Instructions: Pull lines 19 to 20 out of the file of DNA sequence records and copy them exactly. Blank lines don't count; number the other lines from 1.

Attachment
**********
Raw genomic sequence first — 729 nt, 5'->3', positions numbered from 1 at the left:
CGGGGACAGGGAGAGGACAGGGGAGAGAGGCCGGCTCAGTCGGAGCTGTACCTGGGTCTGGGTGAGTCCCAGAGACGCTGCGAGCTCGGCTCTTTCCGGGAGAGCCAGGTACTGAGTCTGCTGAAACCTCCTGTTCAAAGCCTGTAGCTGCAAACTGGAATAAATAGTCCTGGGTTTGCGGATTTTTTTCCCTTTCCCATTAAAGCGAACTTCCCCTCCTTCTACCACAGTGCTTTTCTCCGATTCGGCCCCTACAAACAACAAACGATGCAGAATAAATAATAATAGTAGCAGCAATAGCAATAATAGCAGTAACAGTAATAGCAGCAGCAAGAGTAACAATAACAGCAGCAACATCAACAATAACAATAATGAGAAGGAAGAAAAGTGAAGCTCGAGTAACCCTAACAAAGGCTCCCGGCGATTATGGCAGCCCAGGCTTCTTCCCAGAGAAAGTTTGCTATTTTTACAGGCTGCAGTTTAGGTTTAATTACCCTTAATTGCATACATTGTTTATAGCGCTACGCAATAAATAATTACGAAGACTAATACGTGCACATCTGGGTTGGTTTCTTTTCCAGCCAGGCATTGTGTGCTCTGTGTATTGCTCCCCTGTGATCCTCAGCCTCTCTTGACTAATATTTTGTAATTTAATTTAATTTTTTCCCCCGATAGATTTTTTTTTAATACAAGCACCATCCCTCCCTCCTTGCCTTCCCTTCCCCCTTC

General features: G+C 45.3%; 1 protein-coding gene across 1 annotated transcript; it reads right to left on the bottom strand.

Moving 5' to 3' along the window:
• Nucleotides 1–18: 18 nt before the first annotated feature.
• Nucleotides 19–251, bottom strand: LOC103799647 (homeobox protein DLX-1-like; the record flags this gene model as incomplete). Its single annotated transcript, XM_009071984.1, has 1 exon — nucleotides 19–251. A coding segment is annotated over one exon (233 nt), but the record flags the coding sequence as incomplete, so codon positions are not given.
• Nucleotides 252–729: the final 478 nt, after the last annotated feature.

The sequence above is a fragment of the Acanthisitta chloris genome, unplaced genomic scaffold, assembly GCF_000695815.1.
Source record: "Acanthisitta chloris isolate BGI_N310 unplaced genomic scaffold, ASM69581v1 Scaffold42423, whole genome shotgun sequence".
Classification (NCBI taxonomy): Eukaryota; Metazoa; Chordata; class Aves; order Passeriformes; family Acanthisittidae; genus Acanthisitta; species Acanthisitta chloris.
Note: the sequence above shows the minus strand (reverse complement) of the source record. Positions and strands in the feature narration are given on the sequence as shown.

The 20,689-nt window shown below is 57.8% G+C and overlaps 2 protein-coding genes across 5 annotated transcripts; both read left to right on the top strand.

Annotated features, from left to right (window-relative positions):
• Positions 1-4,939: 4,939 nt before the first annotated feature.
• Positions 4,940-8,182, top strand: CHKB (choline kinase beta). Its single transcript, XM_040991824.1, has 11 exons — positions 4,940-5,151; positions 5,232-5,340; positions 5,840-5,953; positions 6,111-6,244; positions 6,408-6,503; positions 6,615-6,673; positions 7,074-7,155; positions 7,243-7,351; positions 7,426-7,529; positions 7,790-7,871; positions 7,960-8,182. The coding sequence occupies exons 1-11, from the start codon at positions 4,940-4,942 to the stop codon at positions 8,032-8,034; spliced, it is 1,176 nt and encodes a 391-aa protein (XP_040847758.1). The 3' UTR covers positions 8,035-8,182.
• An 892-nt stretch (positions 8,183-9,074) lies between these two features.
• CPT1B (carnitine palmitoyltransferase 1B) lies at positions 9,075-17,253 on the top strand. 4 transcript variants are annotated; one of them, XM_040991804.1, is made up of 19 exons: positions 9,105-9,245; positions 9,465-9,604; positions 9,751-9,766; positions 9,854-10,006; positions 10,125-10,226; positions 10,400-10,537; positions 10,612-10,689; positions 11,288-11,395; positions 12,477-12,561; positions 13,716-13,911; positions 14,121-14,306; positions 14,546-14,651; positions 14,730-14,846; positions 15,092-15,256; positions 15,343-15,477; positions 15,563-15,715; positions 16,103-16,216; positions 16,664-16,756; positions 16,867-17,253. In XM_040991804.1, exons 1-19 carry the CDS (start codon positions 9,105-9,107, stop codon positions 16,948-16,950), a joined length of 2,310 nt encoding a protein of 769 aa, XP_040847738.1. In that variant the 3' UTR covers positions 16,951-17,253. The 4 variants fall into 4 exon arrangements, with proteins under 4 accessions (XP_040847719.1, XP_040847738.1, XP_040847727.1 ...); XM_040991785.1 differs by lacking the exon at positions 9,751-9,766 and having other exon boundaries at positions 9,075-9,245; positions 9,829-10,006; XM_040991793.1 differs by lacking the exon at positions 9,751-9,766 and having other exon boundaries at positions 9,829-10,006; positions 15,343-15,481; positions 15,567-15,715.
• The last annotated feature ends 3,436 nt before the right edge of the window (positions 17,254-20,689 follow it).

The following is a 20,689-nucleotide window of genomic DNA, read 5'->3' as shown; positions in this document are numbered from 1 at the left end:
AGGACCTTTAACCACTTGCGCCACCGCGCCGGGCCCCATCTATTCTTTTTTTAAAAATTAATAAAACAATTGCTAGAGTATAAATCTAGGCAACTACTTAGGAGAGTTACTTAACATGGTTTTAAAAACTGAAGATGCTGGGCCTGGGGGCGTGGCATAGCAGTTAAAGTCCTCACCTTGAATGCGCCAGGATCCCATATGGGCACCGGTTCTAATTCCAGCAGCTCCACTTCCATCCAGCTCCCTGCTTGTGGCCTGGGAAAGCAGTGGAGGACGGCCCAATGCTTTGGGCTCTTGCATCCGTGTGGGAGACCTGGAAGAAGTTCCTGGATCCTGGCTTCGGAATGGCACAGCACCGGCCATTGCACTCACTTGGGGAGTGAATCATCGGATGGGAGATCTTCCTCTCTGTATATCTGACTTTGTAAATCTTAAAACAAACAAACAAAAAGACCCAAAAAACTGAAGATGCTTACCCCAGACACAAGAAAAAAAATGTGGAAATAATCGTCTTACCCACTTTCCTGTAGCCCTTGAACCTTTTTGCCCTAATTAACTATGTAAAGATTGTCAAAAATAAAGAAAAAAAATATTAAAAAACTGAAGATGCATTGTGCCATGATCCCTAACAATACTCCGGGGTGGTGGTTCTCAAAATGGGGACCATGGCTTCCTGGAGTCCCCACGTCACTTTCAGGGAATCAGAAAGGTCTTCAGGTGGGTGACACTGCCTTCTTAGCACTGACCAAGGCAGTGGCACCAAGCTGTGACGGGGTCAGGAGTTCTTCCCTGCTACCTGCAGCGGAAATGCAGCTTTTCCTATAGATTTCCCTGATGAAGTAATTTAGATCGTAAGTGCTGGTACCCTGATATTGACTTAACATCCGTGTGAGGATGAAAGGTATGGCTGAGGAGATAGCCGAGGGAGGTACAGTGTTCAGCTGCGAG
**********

The following is a 20,689-nucleotide window of genomic DNA, read 5'->3' as shown; positions in this document are numbered from 1 at the left end:
AGGACCTTTAACCACTTGCGCCACCGCGCCGGGCCCCATCTATTCTTTTTTTAAAAATTAATAAAACAATTGCTAGAGTATAAATCTAGGCAACTACTTAGGAGAGTTACTTAACATGGTTTTAAAAACTGAAGATGCTGGGCCTGGGGGCGTGGCATAGCAGTTAAAGTCCTCACCTTGAATGCGCCAGGATCCCATATGGGCACCGGTTCTAATTCCAGCAGCTCCACTTCCATCCAGCTCCCTGCTTGTGGCCTGGGAAAGCAGTGGAGGACGGCCCAATGCTTTGGGCTCTTGCATCCGTGTGGGAGACCTGGAAGAAGTTCCTGGATCCTGGCTTCGGAATGGCACAGCACCGGCCATTGCACTCACTTGGGGAGTGAATCATCGGATGGGAGATCTTCCTCTCTGTATATCTGACTTTGTAAATCTTAAAACAAACAAACAAAAAGACCCAAAAAACTGAAGATGCTTACCCCAGACACAAGAAAAAAAATGTGGAAATAATCGTCTTACCCACTTTCCTGTAGCCCTTGAACCTTTTTGCCCTAATTAACTATGTAAAGATTGTCAAAAATAAAGAAAAAAAATATTAAAAAACTGAAGATGCATTGTGCCATGATCCCTAACAATACTCCGGGGTGGTGGTTCTCAAAATGGGGACCATGGCTTCCTGGAGTCCCCACGTCACTTTCAGGGAATCAGAAAGGTCTTCAGGTGGGTGACACTGCCTTCTTAGCACTGACCAAGGCAGTGGCACCAAGCTGTGACGGGGTCAGGAGTTCTTCCCTGCTACCTGCAGCGGAAATGCAGCTTTTCCTATAGATTTCCCTGATGAAGTAATTTAGATCGTAAGTGCTGGTACCCTGATATTGACTTAACATCCGTGTGAGGATGAAAGGTATGGCTGAGGAGATAGCCGAGGGAGGTACAGTGTTCAGCTGCGAG